So what? At least a hundred died per year, and many suffered permanent injuries and scarring. So exactly how many people have to die from a vaccine preventable disease per year for you to care? Obviously it needs to be more than a hundred. Is it two hundred? Or is it four hundred? Do tell us.

    Oh, wait, you want kids to suffer between a week to two weeks with fever and dozens of open itchy sores because you have a needle phobia. Or are just sadistic.

    And again, give us the the the PubMed indexed studies by reputable qualified researchers that shows there is a greater risk from the varicella vaccine than actually getting chicken pox.

    Like

  30. Gray Falcon
    August 3, 2014 at 6:54 am

    Tim, how can you call the deaths of a hundred children a year acceptable losses?

    Like

  31. Chris
    August 3, 2014 at 11:49 am

    It seems odd that he would think claiming “only a hundred deaths from chicken pox” is evidence that the vaccine is unsafe and useless.

    Like

  32. JGC56
    August 4, 2014 at 10:52 am

    “I believe people should be allowed to make their own decisions as to what, if any, vaccines they will get for themselves or their children.”

    And you know what? They do. They’re simply not free of all consequences which follow up their decision: if they elect not to have their children vaccinated, those children may not be eligible for enrollment in a public school. If they elect not to vaccinate themselves, they may not be eligible for employment as a health care professional where they would place their clients at risk.

    “ It is impossible to get accurate statistics one way or the other, for one thing.”

    Why not?

    “Everyone with any kind of an financial interest in vaccines, direct or indirect, cannot be trusted to publish or tell you the truth.”

    Why not?

    “It’s always going to come down to personal philosophy and the experience of the individual person and his family, friends, and those he hears or reads about.”

    I’m sorry, you’re wrong. It comes down to evidence—not personal philosophy, not anecdote.

    “Four million people, most of them children, used to get chickenpox every year, and very very few of them had a bad case or died of it.”

    Why the narrow focus on deaths due to chicken pox? Isn’t safely and effectively preventing four million people (mostly children) from illness and suffering a reasonable end of itself?

    I’ll also note that chicken pox resulted in 10 ,000 to 13,000 hospitalizations each year, which I would say qualified as “bad cases”, and is a number that no rational person would characterize as “very, very few”.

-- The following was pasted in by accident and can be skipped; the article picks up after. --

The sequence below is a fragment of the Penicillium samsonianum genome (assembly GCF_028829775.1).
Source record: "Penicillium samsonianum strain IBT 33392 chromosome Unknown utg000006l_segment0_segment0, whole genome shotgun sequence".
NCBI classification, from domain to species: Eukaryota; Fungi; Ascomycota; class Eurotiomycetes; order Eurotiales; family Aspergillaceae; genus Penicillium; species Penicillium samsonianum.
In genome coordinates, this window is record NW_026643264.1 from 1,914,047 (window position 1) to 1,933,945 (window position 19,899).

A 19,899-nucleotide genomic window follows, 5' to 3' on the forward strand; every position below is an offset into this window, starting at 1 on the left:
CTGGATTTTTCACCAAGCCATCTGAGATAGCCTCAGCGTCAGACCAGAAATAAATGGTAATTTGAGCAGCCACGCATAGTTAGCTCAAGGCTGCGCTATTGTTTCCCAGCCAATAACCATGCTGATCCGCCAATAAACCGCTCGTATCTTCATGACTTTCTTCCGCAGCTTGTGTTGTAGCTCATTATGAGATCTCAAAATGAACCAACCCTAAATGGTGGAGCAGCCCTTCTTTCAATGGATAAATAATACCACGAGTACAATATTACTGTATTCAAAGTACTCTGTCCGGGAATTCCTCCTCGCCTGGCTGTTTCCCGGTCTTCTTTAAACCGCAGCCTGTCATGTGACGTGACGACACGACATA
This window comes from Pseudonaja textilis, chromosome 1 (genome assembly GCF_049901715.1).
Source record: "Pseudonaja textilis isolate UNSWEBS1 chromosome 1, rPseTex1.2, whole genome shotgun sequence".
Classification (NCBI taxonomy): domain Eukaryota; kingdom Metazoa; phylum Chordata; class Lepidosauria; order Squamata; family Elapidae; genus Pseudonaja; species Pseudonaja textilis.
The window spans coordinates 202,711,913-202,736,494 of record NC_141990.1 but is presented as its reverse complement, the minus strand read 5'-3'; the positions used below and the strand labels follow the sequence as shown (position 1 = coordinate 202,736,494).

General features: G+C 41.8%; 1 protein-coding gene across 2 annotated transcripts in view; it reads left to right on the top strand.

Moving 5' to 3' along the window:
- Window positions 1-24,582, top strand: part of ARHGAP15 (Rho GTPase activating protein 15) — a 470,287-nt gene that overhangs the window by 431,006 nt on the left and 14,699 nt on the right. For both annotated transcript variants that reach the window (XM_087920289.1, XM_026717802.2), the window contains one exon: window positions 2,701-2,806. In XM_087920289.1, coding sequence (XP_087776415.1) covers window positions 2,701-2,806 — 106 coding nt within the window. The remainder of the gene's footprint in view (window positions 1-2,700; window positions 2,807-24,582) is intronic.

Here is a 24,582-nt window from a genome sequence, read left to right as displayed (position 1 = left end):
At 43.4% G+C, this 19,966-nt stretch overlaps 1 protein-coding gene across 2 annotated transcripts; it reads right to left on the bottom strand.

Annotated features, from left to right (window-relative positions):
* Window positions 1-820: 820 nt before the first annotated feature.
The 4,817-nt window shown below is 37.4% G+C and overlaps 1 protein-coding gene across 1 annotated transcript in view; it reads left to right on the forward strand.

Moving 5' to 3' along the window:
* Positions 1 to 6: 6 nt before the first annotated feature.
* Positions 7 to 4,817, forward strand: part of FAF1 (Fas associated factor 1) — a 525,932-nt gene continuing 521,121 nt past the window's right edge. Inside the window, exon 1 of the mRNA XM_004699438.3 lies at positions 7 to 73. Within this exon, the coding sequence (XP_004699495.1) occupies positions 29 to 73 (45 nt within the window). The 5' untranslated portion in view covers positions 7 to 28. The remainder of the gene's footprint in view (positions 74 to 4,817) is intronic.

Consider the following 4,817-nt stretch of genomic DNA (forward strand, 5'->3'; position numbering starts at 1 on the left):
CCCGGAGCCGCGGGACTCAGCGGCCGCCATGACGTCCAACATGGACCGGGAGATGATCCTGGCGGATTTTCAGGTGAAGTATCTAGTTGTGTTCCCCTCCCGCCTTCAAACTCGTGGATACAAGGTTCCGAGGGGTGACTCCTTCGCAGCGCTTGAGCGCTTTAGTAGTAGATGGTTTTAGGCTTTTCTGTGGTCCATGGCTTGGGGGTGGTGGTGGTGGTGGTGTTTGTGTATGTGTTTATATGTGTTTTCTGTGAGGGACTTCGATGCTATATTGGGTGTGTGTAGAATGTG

“I had it, everyone I knew had it.”

    Which attests to how well routine vaccination works: it’s no longer the case that everyone will experience infection.

    “I’ve had experience with vaccine damage, and I just don’t want the shot.”

    What damage are you attributing to vaccination, and how have you factually established that damage actually was caused by a vaccine? It is on some basis other than a post hoc ergo procter hoc logical fallacy, I trust.

    Like

  33. Tim
    August 4, 2014 at 3:21 pm

    But children in 48 states can get a religious exemption to attend public school, and the state can’t question the nature of the religious beliefs. And no, I don’t think preventing everyone from getting usually mild diseases is a valid end in and of itself. I think it’s less dangerous to just go ahead and get the diseases. Others can decide as they like. You are saying that I have to reason the same way you do and make the same decisions you have, but I am saying that I don’t have to and am not going to.

    Like

  34. Chris
    August 4, 2014 at 3:43 pm

    Tim: “I think it’s less dangerous to just go ahead and get the diseases ”

    Prove it. Provide the PubMed indexed studies by reputable qualified researchers that shows there is a greater risk from the varicella vaccine than actually getting chicken pox.

    Otherwise we will still believe your reasons are because you have a needle phobia and like to see kids suffer from a preventable illness.

    Like

  35. Gray Falcon
    August 4, 2014 at 7:13 pm

    Tim, imagine watching a film, and hearing someone say “A hundred people will die, mostly children. We consider that an acceptable loss.” Is that a hero, or a villain?

    Like

  36. JGC56
    August 5, 2014 at 10:08 am

    “I think it’s less dangerous to just go ahead and get the diseases.”

    But WHY do you think this, Tim? Do have any actual evidence demonstrating that the risks associated with routine childhood vaccination exceed the risks associated with remaining vulnerable to the diseases they protect against?

    Take your example of chicken pox. Before vaccination, in the US, there were 4 million cases (mostly children) every year, requiring 10 to 13 thousand hospitalizations and causing 100 to 150 deaths.

    Does routine childhood vaccination against chicken pox cause more than 4 million people to become ill every year?

    Does routine childhood vaccination against chicken pox cause more than 10 to 13 thousand people to require hospitalization every year?

    Does routine childhood vaccination against chicken pox cause more than 100 to 150 deaths every year?

    For your claim “it’s less dangerous to go ahead and get the diseases” to be true he answer to all of the above must be “Yes”–and quite frankly, I think we’d all have heard if this were happening.

    Like

  37. January 28, 2017 at 10:02 pm

    Reblogged this on autisticagainstantivaxxers.

    Like

  1. July 24, 2014 at 11:21 am